I am going through some big changes right now, and I wanted to write you a letter to tell you about them. These changes are things I have been dealing with my whole life, but I am only now, at this age, capable of admitting to them and processing them in a healthy way.
You know I have always been a tomboy, never interested in wearing girls clothes or dating boys. So I am sure it came of no surprise to you when I came out as gay. I know that isn’t always an easy thing to hear, but you dealt with it in your own way and I appreciate that you have never treated me differently for it.
I remember once when I was a kid, you and we were coming out of Sun Drugs at Northgate one night and someone addressed me as a boy. I got upset and you said, “Well, maybe if you didn’t dress the way you do, he wouldn’t have thought you were a boy.” But you misunderstood: I wasn’t upset that he addressed me as a boy. I was upset that me being addressed as a boy was a problem for everyone else. I have my whole life felt like a boy on the inside–every time I had to wear a dress felt like a humiliation, felt like a costume that didn’t fit me. I couldn’t conform – the feminine role and expectations just didn’t fit who I was. This inability to fit in as a woman has brought me great distress my entire life.
I’ve tried to compensate for this by avoiding the issue: I pretend that being butch and ignoring the parts of myself that I don’t like is a good enough way to live a life. But I’m 34 years old this year, and as I reflect on this, I realized I’ve never been content with who I am. I’ve never felt comfortable in my own skin. I’m tired of fighting, compromising, and simply trying to ignore this problem. We only get one chance at this life and I have decided to be myself honestly and fully.
As a result of this decision to be my true self, I sought help. I have been going to a therapist for over two years and am finally capable of admitting I am transgender. That is, my brain is much more male, while my body is female. Scientists are still trying to figure out how this happens but most research points to hormonal imbalances during pregnancy that impact the fetus.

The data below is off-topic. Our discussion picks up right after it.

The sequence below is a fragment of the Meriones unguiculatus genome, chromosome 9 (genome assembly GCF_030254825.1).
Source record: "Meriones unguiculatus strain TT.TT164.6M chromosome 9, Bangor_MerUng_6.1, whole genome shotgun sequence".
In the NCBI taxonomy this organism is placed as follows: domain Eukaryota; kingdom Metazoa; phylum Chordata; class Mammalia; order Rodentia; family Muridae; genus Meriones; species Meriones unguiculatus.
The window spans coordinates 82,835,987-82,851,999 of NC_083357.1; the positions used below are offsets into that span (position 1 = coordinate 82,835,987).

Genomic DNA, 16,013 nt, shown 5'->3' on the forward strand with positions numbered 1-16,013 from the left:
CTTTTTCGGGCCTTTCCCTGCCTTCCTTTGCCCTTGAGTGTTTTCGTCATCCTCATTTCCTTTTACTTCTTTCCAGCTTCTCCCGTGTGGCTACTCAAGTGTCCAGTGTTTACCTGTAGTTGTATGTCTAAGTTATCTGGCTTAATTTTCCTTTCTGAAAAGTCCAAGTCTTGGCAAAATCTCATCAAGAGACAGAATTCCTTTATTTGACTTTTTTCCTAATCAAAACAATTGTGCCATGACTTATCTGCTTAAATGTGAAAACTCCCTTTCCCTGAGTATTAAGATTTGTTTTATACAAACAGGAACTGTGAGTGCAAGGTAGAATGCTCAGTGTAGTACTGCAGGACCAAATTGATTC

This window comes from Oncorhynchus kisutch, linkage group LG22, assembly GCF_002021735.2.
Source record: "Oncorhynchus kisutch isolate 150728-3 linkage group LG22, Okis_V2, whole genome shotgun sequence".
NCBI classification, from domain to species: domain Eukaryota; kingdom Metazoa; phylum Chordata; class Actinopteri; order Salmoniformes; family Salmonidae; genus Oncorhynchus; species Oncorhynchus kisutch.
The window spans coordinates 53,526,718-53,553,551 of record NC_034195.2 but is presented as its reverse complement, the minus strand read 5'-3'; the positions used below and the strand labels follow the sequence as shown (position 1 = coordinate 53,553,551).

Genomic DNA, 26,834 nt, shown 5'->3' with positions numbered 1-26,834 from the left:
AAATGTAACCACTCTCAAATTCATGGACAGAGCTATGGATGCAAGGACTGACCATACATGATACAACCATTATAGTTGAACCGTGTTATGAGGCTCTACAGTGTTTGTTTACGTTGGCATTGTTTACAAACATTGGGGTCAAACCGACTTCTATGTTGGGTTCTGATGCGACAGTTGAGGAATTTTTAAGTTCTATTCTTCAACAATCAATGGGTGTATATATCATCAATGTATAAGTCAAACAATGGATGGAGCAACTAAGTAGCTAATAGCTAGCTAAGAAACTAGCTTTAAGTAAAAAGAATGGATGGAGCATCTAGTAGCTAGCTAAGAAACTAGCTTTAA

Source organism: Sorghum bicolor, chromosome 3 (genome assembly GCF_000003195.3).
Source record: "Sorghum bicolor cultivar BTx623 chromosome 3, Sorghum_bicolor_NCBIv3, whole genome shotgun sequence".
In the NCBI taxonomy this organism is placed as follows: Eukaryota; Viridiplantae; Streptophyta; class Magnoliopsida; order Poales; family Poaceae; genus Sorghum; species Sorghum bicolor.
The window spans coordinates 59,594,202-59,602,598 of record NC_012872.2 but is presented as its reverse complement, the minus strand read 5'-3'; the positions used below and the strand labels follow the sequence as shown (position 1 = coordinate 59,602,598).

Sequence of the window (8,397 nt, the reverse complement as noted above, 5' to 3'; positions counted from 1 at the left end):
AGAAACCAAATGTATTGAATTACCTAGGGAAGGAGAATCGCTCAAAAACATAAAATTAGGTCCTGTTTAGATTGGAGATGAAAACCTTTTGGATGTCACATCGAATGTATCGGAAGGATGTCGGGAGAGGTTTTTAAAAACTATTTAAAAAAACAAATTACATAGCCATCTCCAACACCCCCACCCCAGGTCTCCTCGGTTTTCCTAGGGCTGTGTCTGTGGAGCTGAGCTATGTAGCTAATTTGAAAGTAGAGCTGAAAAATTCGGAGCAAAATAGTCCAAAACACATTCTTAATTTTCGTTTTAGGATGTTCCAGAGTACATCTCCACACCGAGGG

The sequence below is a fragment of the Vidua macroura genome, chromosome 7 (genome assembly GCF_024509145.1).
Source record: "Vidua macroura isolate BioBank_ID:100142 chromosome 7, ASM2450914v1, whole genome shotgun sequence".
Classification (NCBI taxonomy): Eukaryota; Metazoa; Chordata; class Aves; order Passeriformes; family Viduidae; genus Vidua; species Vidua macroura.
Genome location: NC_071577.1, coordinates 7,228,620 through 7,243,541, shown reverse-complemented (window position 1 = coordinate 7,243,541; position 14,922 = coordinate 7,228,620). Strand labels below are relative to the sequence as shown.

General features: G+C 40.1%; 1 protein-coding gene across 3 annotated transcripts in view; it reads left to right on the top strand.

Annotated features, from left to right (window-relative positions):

I explored the treatment options available to me. It appears the best outcomes are those that end up aligning the brain and body. Doctors can’t “re-wire” the brain so the only alternative is changing the body to match the brain. I will be having what is called “top surgery.” That means I will be removing my breasts in order to have a more male looking chest. But I do not identify as male. I know this sounds confusing, and I’m sure you have heard of individuals having a sex change. But I am in the middle: I don’t see myself as a man, but I am not fully a woman either. And there are a lot of people like me in the world. Removing my breasts feels just right to me in order to express my gender as my brain sees it. I still use female pronouns, and you can still call me “Em.” I have sent mom a letter too, and please feel free to talk to her or S** about this. I ask you not to mention this to your side of the family, however, because I fear it will just encourage gossip and slander. I would prefer you not have to defend my decisions to a hostile audience. My medical choices are none of their concern.
Please be certain: I love you and am willing to answer any and all questions you have about this.
*Thanks to my new friend Tam, whose own letter to his family I borrowed snippets from to help shape my own letter here.
**S=my little sister. The best one ever, really. 😉